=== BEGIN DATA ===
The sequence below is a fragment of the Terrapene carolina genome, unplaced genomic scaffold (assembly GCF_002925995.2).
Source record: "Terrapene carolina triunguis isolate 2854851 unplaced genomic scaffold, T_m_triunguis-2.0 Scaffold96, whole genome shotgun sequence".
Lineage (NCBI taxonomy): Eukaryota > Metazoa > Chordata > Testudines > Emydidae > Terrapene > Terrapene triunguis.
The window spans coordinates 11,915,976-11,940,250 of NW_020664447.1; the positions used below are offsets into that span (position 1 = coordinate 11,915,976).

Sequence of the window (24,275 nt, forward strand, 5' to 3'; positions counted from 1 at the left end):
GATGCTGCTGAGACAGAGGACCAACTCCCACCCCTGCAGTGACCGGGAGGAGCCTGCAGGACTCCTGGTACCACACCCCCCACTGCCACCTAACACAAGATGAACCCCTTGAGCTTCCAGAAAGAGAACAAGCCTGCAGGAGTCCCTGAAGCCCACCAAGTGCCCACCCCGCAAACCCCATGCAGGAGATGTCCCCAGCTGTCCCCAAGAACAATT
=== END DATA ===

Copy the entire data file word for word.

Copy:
The sequence below is a fragment of the Terrapene carolina genome, unplaced genomic scaffold (assembly GCF_002925995.2).
Source record: "Terrapene carolina triunguis isolate 2854851 unplaced genomic scaffold, T_m_triunguis-2.0 Scaffold96, whole genome shotgun sequence".
Lineage (NCBI taxonomy): Eukaryota > Metazoa > Chordata > Testudines > Emydidae > Terrapene > Terrapene triunguis.
The window spans coordinates 11,915,976-11,940,250 of NW_020664447.1; the positions used below are offsets into that span (position 1 = coordinate 11,915,976).

Sequence of the window (24,275 nt, forward strand, 5' to 3'; positions counted from 1 at the left end):
GATGCTGCTGAGACAGAGGACCAACTCCCACCCCTGCAGTGACCGGGAGGAGCCTGCAGGACTCCTGGTACCACACCCCCCACTGCCACCTAACACAAGATGAACCCCTTGAGCTTCCAGAAAGAGAACAAGCCTGCAGGAGTCCCTGAAGCCCACCAAGTGCCCACCCCGCAAACCCCATGCAGGAGATGTCCCCAGCTGTCCCCAAGAACAATT